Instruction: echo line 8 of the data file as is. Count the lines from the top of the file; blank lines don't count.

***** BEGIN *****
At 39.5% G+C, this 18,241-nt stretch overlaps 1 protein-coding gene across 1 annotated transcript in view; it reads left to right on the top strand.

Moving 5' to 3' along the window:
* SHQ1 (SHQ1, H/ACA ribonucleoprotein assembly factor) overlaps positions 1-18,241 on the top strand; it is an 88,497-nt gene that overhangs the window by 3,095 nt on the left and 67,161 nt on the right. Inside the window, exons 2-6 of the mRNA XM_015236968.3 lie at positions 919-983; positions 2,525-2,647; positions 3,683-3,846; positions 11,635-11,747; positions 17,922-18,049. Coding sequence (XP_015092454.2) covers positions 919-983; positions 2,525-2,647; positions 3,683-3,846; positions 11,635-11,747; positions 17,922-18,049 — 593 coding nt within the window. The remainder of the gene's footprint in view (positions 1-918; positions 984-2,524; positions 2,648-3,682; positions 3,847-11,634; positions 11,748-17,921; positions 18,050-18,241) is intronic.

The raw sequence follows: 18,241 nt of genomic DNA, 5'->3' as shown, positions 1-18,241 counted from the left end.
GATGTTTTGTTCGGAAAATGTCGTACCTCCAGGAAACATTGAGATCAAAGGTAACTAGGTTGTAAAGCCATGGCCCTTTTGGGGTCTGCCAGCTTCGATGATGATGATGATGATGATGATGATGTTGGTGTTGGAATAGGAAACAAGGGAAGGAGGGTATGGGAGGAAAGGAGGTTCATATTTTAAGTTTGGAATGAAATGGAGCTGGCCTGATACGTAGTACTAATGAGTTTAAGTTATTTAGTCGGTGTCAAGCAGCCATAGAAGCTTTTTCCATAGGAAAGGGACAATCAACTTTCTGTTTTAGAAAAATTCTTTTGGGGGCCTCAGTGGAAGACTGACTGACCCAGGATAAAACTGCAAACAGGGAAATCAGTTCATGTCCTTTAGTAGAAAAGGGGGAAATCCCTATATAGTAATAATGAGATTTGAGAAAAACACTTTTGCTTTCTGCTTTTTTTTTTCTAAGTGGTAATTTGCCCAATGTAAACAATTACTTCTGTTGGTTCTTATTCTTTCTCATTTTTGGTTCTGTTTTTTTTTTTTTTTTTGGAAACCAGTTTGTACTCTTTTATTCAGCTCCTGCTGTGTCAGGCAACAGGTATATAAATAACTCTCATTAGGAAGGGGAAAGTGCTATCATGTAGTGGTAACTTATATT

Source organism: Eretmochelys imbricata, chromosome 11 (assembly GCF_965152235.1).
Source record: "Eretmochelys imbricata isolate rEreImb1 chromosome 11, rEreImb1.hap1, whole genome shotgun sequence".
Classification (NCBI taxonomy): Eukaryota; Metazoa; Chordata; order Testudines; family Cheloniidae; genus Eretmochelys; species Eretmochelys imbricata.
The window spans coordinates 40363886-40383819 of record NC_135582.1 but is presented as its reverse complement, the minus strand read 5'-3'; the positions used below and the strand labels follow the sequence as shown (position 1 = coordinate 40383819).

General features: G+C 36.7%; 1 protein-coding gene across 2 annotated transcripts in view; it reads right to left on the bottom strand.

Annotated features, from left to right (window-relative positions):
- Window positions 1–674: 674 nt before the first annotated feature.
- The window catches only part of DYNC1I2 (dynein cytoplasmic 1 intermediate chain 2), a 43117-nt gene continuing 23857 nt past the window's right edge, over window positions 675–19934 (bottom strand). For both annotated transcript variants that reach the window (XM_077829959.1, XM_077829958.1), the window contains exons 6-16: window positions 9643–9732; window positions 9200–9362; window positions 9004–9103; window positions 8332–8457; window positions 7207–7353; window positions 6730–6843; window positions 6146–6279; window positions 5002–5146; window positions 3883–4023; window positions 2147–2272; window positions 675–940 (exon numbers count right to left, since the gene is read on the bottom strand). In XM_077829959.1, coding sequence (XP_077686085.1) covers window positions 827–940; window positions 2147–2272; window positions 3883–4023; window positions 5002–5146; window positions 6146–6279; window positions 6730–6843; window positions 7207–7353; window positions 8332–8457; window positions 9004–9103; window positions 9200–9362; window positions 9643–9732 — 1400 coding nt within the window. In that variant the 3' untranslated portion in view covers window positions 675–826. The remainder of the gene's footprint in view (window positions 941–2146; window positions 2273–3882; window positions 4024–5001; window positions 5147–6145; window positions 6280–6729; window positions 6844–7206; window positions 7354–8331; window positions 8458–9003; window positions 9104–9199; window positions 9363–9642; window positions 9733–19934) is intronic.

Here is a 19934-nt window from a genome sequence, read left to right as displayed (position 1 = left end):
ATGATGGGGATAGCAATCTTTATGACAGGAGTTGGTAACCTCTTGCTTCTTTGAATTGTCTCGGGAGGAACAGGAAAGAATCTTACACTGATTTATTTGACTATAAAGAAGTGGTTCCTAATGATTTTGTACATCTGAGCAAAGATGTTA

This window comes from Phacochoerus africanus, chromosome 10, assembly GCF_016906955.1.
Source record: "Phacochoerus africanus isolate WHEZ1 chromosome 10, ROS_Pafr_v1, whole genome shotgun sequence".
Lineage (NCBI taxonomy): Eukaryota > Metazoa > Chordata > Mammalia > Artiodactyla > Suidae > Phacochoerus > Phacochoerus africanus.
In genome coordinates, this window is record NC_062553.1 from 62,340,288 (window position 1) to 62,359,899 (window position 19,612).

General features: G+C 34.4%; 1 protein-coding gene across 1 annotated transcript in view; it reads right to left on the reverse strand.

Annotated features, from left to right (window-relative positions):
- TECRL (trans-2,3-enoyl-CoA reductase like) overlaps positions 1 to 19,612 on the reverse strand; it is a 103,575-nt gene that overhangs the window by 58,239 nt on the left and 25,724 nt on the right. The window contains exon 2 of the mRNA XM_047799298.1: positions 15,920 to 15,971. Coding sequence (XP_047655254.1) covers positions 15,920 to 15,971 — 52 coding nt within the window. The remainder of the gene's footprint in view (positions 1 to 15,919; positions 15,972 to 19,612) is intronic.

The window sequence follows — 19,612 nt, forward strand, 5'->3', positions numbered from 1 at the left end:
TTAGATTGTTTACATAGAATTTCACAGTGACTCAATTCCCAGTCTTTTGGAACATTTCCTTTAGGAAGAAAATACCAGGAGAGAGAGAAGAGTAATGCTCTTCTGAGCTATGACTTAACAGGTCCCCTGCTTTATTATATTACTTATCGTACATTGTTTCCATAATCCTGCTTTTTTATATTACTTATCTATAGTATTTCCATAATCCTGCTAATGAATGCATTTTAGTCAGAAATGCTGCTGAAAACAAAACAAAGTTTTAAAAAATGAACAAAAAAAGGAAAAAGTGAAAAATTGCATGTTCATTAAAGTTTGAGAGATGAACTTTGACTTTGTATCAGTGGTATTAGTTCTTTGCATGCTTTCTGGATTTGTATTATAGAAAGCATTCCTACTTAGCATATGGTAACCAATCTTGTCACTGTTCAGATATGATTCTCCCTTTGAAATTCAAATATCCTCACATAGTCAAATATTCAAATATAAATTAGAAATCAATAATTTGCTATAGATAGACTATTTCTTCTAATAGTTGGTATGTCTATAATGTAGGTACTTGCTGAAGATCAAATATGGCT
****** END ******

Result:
Classification (NCBI taxonomy): Eukaryota; Metazoa; Chordata; order Testudines; family Cheloniidae; genus Eretmochelys; species Eretmochelys imbricata.